by Scott Kindberg
May 7, 2015
Jamestown, Salamanca Coaching Legend Sanfilippo Remembered
In the first row of the photo, from the left, I can identify from memory Paul Nelson, Dave Munella, Dave Currie, Vince Davis, Sam Restivo, Randy Ordines, Phil Scott and Bob Boutelle.
I can also name the players - with a minimal amount of roster ''help'' - in the back row - John Papaserge, Scott Rickerson, Mike Seastedt, Phil Johnson, Don Apperson and Bill Tucker.
Well that is easy, too.
Assistants Wally Huckno and Tom Phillips bookend the back row. And the man squarely in the middle of that row?
None other than head coach Joe Sanfilippo. Of course, he needs no introduction anyway.
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Sanfilippo, who died Sunday in Syracuse at 91, will be remembered as one of the most successful high school football coaches our area has ever known.
In Gallup, New Mexico, the Jamestown native guided Cathedral High School to state championships in 1954 and 1956 and a runner-up finish in 1955. In 17 seasons at Salamanca, he posted a 95-33-4 mark, including a 30-1-1 run from 1964-67, and finished his career with a 48-22-2 record in eight seasons at JHS.
For those who followed high school football from the early 1950s through the early 1980s, not many coaches were bigger than Sanfilippo.
For example, in 1973 at the 26th annual National Football Clinic in Atlantic City, New Jersey, Sanfilippo was part of the faculty that included some of the best coaches in the collegiate ranks, including Johnny Majors, Don Coryell, Lee Corso, Tom Osborne and Monte Kiffin.
Attending the clinic with Sanfilippo was Bill Race, who had just completed his 11th year as the Falconer Central School coach.
''He was well known, even among the major colleges,'' Race said Wednesday night. ''It wasn't just the Xs and Os. It was the way he taught (the game) and the way he prepared when you played against him. He, and his coaching staff, knew your program better than you did.''
In the 13 seasons that Race squared off against Salamanca, the Golden Falcons won only twice.
''I have a memory of every single game,'' Race said. ''One of the best memories is a lesson I'll never forget. We were beating Salamanca, 6-0, with probably eight minutes left in the fourth quarter. We had a fourth-and-4 on our own 46-yard line and I decided to go for it.''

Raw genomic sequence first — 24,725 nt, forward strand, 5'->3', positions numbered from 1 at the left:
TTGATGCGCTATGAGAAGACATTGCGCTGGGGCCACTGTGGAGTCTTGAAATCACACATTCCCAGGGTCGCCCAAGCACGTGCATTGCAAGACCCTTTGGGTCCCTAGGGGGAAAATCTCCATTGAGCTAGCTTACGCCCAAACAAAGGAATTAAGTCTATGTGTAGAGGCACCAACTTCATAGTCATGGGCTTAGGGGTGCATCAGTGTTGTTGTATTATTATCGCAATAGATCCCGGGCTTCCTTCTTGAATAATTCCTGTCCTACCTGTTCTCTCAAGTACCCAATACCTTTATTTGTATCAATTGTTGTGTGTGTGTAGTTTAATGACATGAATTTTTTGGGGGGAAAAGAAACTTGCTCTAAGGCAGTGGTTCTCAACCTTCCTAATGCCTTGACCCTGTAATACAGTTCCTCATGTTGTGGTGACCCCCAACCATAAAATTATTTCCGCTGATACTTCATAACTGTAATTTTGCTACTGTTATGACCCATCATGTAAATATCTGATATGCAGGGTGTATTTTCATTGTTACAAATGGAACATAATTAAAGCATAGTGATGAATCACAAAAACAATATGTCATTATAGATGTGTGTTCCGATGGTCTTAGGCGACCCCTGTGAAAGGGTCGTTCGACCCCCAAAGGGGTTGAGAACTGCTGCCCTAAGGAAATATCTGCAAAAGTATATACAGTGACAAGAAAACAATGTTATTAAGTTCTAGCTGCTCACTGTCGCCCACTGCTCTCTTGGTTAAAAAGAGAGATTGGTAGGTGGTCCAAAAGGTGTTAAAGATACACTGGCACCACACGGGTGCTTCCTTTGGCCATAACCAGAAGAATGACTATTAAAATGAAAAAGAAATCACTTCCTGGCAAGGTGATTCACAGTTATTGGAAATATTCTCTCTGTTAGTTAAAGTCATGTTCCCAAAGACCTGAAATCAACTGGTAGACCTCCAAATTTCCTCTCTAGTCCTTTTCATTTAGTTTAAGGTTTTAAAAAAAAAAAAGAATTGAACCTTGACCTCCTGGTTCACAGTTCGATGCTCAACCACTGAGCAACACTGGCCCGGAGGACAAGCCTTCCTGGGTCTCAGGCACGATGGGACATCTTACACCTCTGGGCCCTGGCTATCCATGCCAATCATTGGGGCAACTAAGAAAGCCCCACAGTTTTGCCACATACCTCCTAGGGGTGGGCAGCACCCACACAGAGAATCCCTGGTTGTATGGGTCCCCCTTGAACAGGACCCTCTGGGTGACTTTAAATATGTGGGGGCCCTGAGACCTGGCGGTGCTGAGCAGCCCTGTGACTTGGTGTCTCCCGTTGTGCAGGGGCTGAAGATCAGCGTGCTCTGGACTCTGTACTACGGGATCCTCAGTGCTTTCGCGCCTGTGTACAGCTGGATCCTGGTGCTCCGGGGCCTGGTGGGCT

The Golden Falcons failed to convert.
After that, Chuck Crist, Sanfilippo's greatest player who went on to play in the NFL, took over, scoring two touchdowns in the final minutes, giving the Warriors the victory.
When Race met Sanfilippo at midfield after the game, the latter offered one piece of advice. ''Field position, Billy, field position.''
Added Race: ''In other words, he told me I should have punted.''
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Wally Huckno took over as the Red Raiders' head coach in 1983 after Sanfilippo resigned following an 8-1 season and a Section VI championship in 1982.
''I think his legacy is he understood the three basic tenants of the game - the kicking game, defense and offense - in that order,'' said Huckno, who was an assistant from 1976 through 1982. ''We always tried to be really sound. ... Defense was Joe's forte. When we practiced tackling, it wasn't for the faint of heart, by any means. If you were a runner on our team, you better expect to be tackled at practice. Sometimes it seemed like there weren't too many fellas on game days that were feeling 100 percent.
''Lackawanna stopped scrimmaging us, because every time they came down to scrimmage, they ended up losing a player.''
Sanfilippo didn't do much losing during his tenure on the sidelines. In 29 seasons, he compiled a 171- 57-6 record. During one stretch - from 1964-1967 - his first string defensive units at Salamanca allowed only six touchdowns.
''I think the thing I recognize the most about Coach Sanfilippo,'' said current JHS coach Tom Langworthy, ''is he's the one that really instilled the level of toughness in the program and he's the one that set the bar high. Since he set it high, the players responded to that and rose the level of expectations. Coach Huckno continued to keep the bar high and, looking at that today, we still have the highest of expectations of our players and our program.''
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Not surprisingly, Sanfilippo put out some outstanding talent through the years. At Salamanca, there were, among many others, Crist, followed by Sanfilippo's son, Carl, who was an all-state and prep All- American in 1971. At Jamestown, Sanfilippo coached Restivo, who went on to play at Florida State; the Davis brothers, Nate and Vince, who played at Michigan and Cornell; and Ordines, who went on to play at Hobart.
''We were very fortunate we had some really great football players,'' Huckno said. And a pretty fair coach, who was respected far and wide by his peers.
''He not only taught me the game of football,'' Race said, '' but also about understanding football, and how to be a winner and a better person. ... He knew how to get the best out of his kids.''
Huckno said what he learned most from Sanfilippo was the importance of preparation.
''I remember him telling me that if you take care of the small things every time, the big things will take care of themselves,'' Huckno said.
On Saturday, one of the most prominent coaches in the history of Southern Tier high school football will be laid to rest.
''I have great memories of him,'' Race said.
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